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Phishing E-mails Pretending to be from PayPal Identified

E-mails posing as messages from PayPal have been found presently circulating online, while aiming at unwitting Internet users, cautioned hoax-slayer.com dated May 14, 2012.

With a caption, "We need your help resolving an issue with your account!" a text appears on the spoofed electronic mail that addressing the recipient as "Dear Customer," tells him that his help is necessary for fixing a problem his account is facing. As a result, some time is requested of him, while his account is being temporarily blocked till a solution to the problem is found. PayPal realizes the trouble this will cause the user, but the company aims at working with him for reviving normalcy of his account at the earliest, the text continues.

The message then solicits slightly additional information regarding the user for apparently substantiating his identity. Thus, he should follow one web-link embedded on the phishing electronic mail, it states.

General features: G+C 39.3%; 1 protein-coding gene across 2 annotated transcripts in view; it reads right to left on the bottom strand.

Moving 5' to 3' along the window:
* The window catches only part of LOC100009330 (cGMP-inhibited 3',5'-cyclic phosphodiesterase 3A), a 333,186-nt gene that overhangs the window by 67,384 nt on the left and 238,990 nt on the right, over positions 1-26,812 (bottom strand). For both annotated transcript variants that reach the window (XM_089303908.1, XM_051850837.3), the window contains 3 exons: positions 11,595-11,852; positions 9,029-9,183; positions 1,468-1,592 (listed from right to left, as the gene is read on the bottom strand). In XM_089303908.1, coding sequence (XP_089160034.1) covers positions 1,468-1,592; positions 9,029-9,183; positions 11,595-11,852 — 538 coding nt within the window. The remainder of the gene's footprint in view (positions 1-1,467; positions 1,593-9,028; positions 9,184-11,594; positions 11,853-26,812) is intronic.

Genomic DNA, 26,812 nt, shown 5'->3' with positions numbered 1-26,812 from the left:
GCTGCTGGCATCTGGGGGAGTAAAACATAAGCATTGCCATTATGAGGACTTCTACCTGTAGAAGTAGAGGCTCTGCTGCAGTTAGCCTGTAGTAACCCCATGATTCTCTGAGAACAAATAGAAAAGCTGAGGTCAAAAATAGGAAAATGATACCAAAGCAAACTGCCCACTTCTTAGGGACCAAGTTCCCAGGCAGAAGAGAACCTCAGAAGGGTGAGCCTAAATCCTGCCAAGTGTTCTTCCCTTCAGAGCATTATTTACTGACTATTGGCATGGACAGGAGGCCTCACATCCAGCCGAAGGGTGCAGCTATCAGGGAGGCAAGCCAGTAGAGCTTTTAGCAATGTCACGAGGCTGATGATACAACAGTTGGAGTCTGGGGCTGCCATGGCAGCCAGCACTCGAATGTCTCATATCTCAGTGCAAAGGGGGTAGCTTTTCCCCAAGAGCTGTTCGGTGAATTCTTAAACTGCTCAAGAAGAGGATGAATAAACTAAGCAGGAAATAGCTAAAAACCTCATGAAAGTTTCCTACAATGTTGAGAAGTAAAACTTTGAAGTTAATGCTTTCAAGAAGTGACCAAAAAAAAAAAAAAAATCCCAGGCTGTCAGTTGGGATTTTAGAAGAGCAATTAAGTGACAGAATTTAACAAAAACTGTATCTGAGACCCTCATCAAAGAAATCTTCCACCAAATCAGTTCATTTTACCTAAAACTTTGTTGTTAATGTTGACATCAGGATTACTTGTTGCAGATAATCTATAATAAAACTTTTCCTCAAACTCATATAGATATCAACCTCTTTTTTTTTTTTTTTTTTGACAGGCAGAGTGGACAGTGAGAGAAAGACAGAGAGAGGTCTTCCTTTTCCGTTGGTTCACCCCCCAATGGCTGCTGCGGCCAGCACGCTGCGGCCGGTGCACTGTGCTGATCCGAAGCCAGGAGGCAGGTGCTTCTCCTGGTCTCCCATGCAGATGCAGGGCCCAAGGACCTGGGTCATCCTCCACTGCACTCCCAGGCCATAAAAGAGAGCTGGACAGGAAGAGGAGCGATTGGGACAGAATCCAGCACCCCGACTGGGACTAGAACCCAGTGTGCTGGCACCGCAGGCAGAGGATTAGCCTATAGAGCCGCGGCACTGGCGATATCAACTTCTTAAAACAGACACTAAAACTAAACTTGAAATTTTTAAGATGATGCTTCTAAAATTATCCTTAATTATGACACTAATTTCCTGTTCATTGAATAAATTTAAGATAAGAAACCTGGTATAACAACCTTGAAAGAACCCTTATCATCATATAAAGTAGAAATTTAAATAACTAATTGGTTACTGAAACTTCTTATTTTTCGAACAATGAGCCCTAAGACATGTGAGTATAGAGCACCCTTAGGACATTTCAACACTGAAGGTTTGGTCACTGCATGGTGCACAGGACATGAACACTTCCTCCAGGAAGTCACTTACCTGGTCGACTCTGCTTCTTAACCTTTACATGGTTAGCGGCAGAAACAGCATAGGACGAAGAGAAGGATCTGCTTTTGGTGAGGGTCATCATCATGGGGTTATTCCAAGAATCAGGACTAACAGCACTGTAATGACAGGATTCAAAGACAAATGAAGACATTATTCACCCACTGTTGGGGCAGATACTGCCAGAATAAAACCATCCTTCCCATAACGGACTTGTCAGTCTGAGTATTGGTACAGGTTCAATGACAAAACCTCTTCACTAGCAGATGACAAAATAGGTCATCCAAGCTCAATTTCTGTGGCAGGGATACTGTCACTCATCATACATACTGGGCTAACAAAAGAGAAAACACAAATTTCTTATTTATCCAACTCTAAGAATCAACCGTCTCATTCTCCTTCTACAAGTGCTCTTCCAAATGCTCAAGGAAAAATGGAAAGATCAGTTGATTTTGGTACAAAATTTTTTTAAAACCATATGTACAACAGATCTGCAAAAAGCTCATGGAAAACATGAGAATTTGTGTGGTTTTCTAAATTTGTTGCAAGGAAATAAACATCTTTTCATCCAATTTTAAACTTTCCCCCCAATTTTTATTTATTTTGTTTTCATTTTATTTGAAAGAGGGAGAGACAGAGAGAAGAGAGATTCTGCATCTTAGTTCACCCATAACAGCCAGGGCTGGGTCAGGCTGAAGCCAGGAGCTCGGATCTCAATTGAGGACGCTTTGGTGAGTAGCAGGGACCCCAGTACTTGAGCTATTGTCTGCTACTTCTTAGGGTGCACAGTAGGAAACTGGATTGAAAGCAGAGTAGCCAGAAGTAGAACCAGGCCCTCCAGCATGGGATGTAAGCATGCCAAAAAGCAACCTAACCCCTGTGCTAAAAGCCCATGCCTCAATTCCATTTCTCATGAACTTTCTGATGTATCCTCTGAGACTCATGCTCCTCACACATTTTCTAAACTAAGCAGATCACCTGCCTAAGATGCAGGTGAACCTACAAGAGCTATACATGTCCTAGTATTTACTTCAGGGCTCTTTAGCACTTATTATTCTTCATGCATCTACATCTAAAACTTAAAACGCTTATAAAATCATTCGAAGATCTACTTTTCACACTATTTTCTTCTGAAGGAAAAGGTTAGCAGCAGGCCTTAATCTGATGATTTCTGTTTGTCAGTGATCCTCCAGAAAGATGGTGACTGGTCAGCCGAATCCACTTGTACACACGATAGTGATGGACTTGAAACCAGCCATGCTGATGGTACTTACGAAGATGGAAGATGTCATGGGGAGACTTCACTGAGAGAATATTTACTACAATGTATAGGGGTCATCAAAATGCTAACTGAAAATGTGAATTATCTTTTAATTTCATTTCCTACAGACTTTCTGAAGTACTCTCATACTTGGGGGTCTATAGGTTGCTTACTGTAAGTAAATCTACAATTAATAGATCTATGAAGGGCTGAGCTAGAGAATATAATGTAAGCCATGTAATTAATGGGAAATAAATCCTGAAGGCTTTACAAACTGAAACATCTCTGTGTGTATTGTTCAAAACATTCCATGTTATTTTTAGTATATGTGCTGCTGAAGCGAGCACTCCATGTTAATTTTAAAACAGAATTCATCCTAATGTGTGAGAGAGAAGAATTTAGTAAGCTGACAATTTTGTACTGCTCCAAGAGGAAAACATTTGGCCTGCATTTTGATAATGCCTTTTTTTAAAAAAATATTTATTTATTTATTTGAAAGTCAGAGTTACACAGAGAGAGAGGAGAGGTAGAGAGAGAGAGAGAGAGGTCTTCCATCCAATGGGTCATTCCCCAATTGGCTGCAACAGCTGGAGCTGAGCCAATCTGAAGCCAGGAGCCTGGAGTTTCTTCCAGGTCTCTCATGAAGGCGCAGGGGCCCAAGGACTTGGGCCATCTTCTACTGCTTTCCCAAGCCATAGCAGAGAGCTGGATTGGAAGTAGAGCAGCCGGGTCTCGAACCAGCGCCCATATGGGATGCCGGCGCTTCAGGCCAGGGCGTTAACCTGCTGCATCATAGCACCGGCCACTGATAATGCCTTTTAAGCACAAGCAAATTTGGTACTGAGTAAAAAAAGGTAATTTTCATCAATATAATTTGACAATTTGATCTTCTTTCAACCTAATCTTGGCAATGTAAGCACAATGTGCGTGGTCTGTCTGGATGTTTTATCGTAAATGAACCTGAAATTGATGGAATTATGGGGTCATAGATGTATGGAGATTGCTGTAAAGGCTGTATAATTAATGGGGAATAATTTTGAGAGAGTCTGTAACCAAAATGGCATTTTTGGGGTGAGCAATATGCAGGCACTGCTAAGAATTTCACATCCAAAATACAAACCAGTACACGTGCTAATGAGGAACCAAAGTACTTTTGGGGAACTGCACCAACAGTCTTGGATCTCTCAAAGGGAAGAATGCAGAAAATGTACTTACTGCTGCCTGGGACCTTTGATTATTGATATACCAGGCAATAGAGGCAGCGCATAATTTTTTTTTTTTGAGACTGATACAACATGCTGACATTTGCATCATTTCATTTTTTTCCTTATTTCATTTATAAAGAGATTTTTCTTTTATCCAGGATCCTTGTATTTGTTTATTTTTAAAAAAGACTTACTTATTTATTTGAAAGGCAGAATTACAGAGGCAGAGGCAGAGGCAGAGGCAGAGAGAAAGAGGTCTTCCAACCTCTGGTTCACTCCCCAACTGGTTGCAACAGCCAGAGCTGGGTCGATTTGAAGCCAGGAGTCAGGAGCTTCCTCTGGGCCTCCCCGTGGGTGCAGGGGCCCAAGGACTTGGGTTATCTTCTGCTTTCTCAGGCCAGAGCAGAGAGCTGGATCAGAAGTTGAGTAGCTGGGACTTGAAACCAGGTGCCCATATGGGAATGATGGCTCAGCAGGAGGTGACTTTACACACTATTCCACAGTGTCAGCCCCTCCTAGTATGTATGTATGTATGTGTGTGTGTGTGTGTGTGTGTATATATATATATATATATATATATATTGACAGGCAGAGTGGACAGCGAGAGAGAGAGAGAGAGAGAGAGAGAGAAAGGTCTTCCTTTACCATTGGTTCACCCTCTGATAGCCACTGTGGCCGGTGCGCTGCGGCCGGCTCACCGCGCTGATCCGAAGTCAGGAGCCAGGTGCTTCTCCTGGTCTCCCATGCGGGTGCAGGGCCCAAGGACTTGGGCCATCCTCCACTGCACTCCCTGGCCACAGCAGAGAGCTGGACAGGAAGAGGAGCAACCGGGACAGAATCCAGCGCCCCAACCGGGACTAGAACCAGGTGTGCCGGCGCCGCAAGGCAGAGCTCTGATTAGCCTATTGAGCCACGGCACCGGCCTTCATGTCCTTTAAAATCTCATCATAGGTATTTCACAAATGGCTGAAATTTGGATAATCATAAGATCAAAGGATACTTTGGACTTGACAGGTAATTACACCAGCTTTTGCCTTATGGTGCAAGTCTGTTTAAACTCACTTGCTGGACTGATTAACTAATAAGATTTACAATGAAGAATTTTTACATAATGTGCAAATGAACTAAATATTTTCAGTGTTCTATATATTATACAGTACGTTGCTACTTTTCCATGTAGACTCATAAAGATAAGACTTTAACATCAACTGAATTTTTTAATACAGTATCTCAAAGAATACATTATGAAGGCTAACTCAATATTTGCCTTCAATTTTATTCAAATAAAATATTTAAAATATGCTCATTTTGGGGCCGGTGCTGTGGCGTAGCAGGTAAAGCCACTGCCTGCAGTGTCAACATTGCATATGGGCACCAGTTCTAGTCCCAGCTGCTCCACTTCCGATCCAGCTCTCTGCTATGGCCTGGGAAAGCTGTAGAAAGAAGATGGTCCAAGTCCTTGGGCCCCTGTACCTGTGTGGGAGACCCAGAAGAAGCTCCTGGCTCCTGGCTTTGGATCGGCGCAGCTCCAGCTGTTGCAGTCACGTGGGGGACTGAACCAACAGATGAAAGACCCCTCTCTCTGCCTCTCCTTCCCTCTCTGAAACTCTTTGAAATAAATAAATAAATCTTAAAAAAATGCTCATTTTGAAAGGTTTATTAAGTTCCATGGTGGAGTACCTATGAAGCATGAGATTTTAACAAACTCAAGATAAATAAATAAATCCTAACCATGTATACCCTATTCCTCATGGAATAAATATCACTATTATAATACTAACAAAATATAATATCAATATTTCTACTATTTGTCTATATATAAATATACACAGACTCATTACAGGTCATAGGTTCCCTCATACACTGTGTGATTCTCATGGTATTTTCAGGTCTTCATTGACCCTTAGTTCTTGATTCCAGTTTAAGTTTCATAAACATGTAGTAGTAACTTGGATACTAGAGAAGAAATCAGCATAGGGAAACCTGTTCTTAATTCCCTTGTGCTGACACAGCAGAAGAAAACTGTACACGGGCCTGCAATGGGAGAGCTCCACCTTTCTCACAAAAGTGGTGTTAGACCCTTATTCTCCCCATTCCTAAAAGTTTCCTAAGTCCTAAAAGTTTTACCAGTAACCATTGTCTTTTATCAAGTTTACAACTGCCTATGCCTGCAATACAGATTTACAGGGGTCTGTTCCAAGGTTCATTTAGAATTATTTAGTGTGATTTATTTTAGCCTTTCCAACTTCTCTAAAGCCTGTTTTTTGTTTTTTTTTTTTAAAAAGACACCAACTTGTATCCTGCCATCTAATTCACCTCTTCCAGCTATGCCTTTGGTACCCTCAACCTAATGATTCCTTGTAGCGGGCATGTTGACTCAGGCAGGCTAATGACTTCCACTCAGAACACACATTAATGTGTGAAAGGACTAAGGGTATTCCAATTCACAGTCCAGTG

But, on following the web-link, the user is likely to land on a website, which displays a form, asking several details of the end-user. These are his name, birth date, address, residence phone number, country, state along with still further sensitive information like credit card name, card verification value (CVV) expiration date, car number, Social Security Number (SSN) as well as answers to twin security questions.

Once the details are entered into the form, they get saved inside a database, which the scammers control remotely.

Phishing e-mails, which cash in on PayPal's reputed position, aren't unknown, however, whenever one is unleashed, the scammers innovate it with a little twist all to make its recipients think it's authentic.

Nevertheless, PayPal offers certain suggestions for assisting its clients against getting victimized with the above kind of scam e-mails. So it asks them to be careful with formal salutations such as "Dear Customer" or "Dear User" as within the above-stated instance. If an e-mail is indeed from PayPal, it'll use the recipient's full name. Additionally, scam e-mails typically hasten their recipients to provide certain crucial update otherwise harm will come onto their accounts, like it's discussed within the aforementioned instance, PayPal adds on its web-post.

Related article: Phishing With A Redirector Code

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